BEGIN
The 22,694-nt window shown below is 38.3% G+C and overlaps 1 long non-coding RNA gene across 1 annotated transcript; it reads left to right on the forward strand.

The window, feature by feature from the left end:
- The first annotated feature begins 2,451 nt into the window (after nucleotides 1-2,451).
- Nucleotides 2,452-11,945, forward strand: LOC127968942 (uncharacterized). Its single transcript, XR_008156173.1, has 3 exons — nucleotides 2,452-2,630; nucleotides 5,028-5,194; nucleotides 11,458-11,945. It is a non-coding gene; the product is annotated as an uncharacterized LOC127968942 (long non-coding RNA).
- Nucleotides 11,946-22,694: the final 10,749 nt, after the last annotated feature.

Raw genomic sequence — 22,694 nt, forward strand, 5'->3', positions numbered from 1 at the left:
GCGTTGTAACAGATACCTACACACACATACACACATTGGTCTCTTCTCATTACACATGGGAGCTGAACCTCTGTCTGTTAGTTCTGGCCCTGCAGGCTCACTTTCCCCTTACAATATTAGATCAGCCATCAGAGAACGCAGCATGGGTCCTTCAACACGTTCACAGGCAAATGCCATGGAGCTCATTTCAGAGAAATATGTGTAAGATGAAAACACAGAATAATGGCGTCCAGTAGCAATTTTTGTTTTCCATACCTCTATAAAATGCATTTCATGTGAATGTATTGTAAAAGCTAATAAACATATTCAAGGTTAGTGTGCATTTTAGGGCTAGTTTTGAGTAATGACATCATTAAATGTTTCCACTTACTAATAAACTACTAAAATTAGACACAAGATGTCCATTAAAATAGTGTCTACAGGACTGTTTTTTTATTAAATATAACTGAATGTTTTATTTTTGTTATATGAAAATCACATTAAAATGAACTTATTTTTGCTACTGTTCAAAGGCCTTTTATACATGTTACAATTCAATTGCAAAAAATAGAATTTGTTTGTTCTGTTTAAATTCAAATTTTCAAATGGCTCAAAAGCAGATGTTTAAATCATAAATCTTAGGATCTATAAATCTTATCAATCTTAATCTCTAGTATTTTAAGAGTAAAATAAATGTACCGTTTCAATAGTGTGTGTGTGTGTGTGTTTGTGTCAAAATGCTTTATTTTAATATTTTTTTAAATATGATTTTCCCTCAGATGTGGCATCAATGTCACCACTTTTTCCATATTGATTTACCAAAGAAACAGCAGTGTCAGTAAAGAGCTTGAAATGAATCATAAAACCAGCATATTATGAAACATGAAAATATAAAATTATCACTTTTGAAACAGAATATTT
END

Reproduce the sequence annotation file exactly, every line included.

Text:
The 22,694-nt window shown below is 38.3% G+C and overlaps 1 long non-coding RNA gene across 1 annotated transcript; it reads left to right on the forward strand.

The window, feature by feature from the left end:
- The first annotated feature begins 2,451 nt into the window (after nucleotides 1-2,451).
- Nucleotides 2,452-11,945, forward strand: LOC127968942 (uncharacterized). Its single transcript, XR_008156173.1, has 3 exons — nucleotides 2,452-2,630; nucleotides 5,028-5,194; nucleotides 11,458-11,945. It is a non-coding gene; the product is annotated as an uncharacterized LOC127968942 (long non-coding RNA).
- Nucleotides 11,946-22,694: the final 10,749 nt, after the last annotated feature.

Raw genomic sequence — 22,694 nt, forward strand, 5'->3', positions numbered from 1 at the left:
GCGTTGTAACAGATACCTACACACACATACACACATTGGTCTCTTCTCATTACACATGGGAGCTGAACCTCTGTCTGTTAGTTCTGGCCCTGCAGGCTCACTTTCCCCTTACAATATTAGATCAGCCATCAGAGAACGCAGCATGGGTCCTTCAACACGTTCACAGGCAAATGCCATGGAGCTCATTTCAGAGAAATATGTGTAAGATGAAAACACAGAATAATGGCGTCCAGTAGCAATTTTTGTTTTCCATACCTCTATAAAATGCATTTCATGTGAATGTATTGTAAAAGCTAATAAACATATTCAAGGTTAGTGTGCATTTTAGGGCTAGTTTTGAGTAATGACATCATTAAATGTTTCCACTTACTAATAAACTACTAAAATTAGACACAAGATGTCCATTAAAATAGTGTCTACAGGACTGTTTTTTTATTAAATATAACTGAATGTTTTATTTTTGTTATATGAAAATCACATTAAAATGAACTTATTTTTGCTACTGTTCAAAGGCCTTTTATACATGTTACAATTCAATTGCAAAAAATAGAATTTGTTTGTTCTGTTTAAATTCAAATTTTCAAATGGCTCAAAAGCAGATGTTTAAATCATAAATCTTAGGATCTATAAATCTTATCAATCTTAATCTCTAGTATTTTAAGAGTAAAATAAATGTACCGTTTCAATAGTGTGTGTGTGTGTGTGTTTGTGTCAAAATGCTTTATTTTAATATTTTTTTAAATATGATTTTCCCTCAGATGTGGCATCAATGTCACCACTTTTTCCATATTGATTTACCAAAGAAACAGCAGTGTCAGTAAAGAGCTTGAAATGAATCATAAAACCAGCATATTATGAAACATGAAAATATAAAATTATCACTTTTGAAACAGAATATTT